How Does Social Media Affect Our Perceptions of Refugees?
Concordia PhD Candidate Nadia Naffi Explores
Nadia Naffi recalls the 2015 Paris attacks.
They happened around the same time Justin Trudeau announced he would welcome up to 25,000 Syrian refugees into Canada.
During this time, she saw a lot of hateful comments circulating around the internet, especially against Muslims. Ever since then, whenever another tragic attack occurred around the world, Naffi would spend the next 48 to 72 hours online reading comments and tracking people’s reactions over social media.
“I was super interested whether youth actually looked at these comments, and how they construed the image of refugees based on what they see online.”
With this in mind, Naffi did her doctoral study on the intersection between social media and refugees. Naffi’s research focuses on the consequences of social media, specifically on the ways it shapes people’s perspective on refugees. Most of her research is directed towards the youth of a host country, like Canada, and their feelings towards refugees entering the country.
With the research for her PhD degree now finished, Naffi defended her thesis on Dec. 18.
Naffi called for young participants between the ages of 18 and 24, and she got an overwhelming response. Though she was ultimately looking for Canadian participants, she got a worldwide reaction. But to stay within her scope of how youth in Canada deal with the arrival of refugees, Naffi decided on a final 22 Canadian participants that she met with to get a better understanding of how social media impacts their opinions about Syrian refugees.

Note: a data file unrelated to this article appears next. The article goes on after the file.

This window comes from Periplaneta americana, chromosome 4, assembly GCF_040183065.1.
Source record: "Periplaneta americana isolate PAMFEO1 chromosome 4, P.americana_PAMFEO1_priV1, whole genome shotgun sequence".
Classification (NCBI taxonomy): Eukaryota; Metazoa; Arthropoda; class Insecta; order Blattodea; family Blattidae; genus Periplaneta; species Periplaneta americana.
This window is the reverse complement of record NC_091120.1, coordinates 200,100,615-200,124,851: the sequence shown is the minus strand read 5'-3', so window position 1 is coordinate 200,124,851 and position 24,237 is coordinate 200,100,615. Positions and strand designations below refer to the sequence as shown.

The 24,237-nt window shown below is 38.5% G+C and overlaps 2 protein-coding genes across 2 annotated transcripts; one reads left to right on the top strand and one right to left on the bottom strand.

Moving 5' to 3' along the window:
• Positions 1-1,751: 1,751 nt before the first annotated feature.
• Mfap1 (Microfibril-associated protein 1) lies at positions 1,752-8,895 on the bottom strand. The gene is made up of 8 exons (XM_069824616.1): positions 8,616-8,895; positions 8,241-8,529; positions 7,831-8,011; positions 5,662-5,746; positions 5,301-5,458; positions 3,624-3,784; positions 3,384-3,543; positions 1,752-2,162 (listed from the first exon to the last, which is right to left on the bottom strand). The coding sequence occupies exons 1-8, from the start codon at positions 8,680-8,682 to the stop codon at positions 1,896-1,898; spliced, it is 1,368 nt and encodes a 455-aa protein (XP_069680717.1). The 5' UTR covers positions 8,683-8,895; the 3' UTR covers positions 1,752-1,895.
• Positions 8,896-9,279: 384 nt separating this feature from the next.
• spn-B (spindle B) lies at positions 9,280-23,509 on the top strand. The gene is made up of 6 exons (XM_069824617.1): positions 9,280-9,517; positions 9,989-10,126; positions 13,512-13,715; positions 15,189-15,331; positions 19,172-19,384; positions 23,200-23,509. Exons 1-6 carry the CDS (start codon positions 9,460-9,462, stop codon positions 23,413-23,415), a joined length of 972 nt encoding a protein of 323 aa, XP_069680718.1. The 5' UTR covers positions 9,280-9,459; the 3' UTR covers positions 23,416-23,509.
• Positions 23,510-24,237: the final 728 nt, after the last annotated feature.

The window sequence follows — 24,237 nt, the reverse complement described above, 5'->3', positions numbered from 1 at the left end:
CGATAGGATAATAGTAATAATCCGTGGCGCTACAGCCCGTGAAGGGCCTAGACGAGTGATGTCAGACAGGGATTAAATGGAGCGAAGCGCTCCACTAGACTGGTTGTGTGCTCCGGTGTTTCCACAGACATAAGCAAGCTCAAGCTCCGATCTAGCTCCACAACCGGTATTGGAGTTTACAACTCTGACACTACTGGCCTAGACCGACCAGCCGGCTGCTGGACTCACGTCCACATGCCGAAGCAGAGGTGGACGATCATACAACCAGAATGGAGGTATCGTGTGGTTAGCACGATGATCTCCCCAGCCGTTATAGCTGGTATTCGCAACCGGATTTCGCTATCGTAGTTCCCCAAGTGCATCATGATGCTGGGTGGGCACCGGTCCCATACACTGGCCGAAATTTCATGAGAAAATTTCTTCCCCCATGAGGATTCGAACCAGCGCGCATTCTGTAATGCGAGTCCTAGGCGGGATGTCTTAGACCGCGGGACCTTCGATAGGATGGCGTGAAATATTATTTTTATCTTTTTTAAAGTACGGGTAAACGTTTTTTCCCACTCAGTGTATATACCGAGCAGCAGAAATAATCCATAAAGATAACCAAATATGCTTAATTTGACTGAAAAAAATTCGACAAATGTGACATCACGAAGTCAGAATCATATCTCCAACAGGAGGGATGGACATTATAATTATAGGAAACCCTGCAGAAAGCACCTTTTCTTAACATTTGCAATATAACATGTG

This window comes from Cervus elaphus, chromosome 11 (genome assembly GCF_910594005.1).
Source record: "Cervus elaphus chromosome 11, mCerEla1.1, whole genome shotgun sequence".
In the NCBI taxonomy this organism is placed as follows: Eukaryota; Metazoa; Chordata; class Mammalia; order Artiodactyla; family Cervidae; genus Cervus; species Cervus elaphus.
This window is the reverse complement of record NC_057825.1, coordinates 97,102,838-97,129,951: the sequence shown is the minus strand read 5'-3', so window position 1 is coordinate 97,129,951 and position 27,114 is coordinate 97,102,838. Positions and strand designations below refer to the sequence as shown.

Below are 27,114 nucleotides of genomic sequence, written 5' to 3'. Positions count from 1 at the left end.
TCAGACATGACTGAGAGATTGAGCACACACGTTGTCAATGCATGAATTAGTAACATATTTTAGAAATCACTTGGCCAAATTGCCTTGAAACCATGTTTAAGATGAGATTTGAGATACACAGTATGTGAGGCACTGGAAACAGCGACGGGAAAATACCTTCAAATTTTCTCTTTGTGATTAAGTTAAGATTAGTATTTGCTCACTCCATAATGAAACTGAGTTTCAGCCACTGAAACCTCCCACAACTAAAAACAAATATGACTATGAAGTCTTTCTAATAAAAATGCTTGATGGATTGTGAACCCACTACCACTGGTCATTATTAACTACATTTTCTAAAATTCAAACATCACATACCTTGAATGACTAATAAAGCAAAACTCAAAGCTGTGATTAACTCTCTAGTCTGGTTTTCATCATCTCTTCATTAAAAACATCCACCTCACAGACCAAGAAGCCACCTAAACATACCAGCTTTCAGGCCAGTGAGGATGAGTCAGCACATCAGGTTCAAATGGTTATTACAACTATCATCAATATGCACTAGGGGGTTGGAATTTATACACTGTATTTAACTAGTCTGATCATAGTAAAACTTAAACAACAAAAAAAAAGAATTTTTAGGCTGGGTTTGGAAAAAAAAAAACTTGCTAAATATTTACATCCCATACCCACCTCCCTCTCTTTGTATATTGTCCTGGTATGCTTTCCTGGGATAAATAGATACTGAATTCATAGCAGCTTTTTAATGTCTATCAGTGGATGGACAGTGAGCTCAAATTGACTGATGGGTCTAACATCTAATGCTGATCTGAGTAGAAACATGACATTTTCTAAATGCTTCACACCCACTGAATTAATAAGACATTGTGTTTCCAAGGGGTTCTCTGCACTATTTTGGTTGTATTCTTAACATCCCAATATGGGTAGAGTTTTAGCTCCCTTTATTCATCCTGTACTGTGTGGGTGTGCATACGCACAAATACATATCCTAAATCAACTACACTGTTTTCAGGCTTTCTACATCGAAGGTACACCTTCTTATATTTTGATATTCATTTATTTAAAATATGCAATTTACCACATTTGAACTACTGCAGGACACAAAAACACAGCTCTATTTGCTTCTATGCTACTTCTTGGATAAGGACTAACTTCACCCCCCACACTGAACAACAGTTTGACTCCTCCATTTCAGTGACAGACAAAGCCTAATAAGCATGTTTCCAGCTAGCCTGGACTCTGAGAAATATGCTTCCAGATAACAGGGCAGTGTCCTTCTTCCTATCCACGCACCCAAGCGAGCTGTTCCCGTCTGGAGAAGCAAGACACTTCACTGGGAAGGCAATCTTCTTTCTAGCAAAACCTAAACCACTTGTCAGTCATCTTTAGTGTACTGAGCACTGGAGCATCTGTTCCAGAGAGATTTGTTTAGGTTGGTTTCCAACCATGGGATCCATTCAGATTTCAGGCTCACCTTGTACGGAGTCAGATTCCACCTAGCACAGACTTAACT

Most of her participants had positive reactions towards refugees. “People who are against [refugees] refused to speak to me,” she said.
What Naffi found was that many of her participants perceived refugees were being dehumanized online by people who were against their arrival in Canada. While the people leaving these kinds of comments are often labeled as racist, ignorant, and bigoted, Naffi’s participants were of the opinion that any sort of name calling against them meant stooping to their level of negativity.
“We’re not being better than the ones who want to keep refugees out,” she said.
This is why Naffi said it’s important to start by understanding where these people are coming from—to spark a dialogue rather than igniting animosity. Yet still, some people often feel helpless on an online platform, she pointed out.
“When it came to online, they felt their voice didn’t really count,” she said. Her participants also experienced discomfort because they felt that they couldn’t change the minds of those who are against refugees, and felt that the task of trying was pointless.
But Naffi noted, “By being bystanders, [they] were actually supporting the people against refugees and harming the refugees themselves.”